Editor’s note: An earlier version of this piece did not make clear that Florida officials admitted that nearly 200,000 registered voters may not be U.S. citizens in 2012, not recently. This has been corrected.
According to 2012 report from NBC Miami, Florida officials admitted nearly 200 thousand Florida voters may not be actual U.S. citizens.
This startling fact few are discussing in the mainstream media comes on the heels of other reports, stating Broward County Election Supervisor Brenda Snipes past law breaking antics.
In 2012, a Broward elections official complained about Snipes tendency to “find” additional ballots in close elections. Ilene Lieberman, a Broward County Commissioner and Canvassing board member, told the Miami CBS affiliate in 2012, “When the canvassing board recessed on Saturday we were basically told there were between 150 and 165 ballots remained to be counted, that they had to double check, that they hadn’t been counted before. And when we came back on Monday the report showed 963 new ballots.”
Snipes also presided over a “phantom voting district” of 2000 voters who were using illegal addresses, many of them at a UPS Store, claimed as their places of residence.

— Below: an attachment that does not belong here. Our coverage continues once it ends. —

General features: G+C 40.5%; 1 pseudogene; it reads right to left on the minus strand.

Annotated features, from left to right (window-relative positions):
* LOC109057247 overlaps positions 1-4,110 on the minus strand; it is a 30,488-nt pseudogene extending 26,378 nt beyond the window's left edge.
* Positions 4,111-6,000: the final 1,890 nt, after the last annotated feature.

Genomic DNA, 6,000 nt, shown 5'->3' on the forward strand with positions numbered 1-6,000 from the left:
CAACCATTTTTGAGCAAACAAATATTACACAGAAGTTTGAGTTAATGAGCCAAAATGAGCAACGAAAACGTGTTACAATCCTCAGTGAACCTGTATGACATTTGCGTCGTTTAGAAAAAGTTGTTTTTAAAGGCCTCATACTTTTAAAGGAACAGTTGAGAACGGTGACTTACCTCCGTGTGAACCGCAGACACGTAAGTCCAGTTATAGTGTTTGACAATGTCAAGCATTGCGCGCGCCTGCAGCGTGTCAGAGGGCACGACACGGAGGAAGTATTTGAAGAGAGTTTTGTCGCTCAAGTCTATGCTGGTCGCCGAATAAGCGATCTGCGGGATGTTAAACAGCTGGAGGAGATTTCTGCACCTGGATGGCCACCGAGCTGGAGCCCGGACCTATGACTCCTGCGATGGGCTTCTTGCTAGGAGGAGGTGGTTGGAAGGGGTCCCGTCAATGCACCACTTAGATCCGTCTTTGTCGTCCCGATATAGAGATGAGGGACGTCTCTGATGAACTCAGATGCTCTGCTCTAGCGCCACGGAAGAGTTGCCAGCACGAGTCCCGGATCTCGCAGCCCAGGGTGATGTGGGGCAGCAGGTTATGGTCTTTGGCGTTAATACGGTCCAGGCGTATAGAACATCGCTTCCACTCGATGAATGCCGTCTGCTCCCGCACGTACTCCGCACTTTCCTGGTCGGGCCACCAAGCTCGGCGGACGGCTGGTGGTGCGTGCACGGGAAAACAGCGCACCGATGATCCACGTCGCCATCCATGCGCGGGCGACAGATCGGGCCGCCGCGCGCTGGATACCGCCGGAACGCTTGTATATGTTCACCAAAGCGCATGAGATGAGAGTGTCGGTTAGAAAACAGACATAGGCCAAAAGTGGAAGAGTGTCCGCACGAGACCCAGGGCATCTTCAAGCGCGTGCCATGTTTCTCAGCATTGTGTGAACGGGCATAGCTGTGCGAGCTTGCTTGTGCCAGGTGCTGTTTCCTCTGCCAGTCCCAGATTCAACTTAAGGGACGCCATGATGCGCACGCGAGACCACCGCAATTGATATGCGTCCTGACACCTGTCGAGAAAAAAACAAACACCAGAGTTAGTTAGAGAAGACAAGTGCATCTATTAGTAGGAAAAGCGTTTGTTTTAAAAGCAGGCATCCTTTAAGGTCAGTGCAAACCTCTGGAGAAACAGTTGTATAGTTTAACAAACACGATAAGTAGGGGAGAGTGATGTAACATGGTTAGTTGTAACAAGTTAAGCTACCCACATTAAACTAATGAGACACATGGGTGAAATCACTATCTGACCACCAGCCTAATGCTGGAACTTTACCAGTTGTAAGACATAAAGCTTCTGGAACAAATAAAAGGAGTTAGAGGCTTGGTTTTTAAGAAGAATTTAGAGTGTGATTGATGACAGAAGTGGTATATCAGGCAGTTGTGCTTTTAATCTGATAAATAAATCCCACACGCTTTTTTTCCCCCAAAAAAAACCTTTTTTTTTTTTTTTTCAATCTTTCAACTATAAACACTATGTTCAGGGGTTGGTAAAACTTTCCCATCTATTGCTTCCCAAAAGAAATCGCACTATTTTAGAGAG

An initial list drawn up from the state of Florida shows that a comparison of voter lists and driver’s license information turned up a list of nearly 182,000 people who may not be U.S. citizens.
Florida officials are now saying that nearly 200,000 registered voters may not be U.S. citizens.
Earlier in the week, state election officials announced they had identified more than 2,600 people who are in Florida legally but ineligible to vote.
The Department of State is asking county election officials to verify the information. Election supervisors are contacting voters and if someone is not a citizen, their name will be dropped from the voter rolls.
But an initial list drawn up by the state — and not widely released — shows that a comparison of voter lists and driver’s license information turned up a list of nearly 182,000 people who may not be U.S. citizens.
State officials, however, note that some of those on list may have become citizens after first getting their driver’s licenses. Still, the decision to screen the voter rolls for non-citizens could result in tens of thousands voters being dropped in the middle of a critical election year.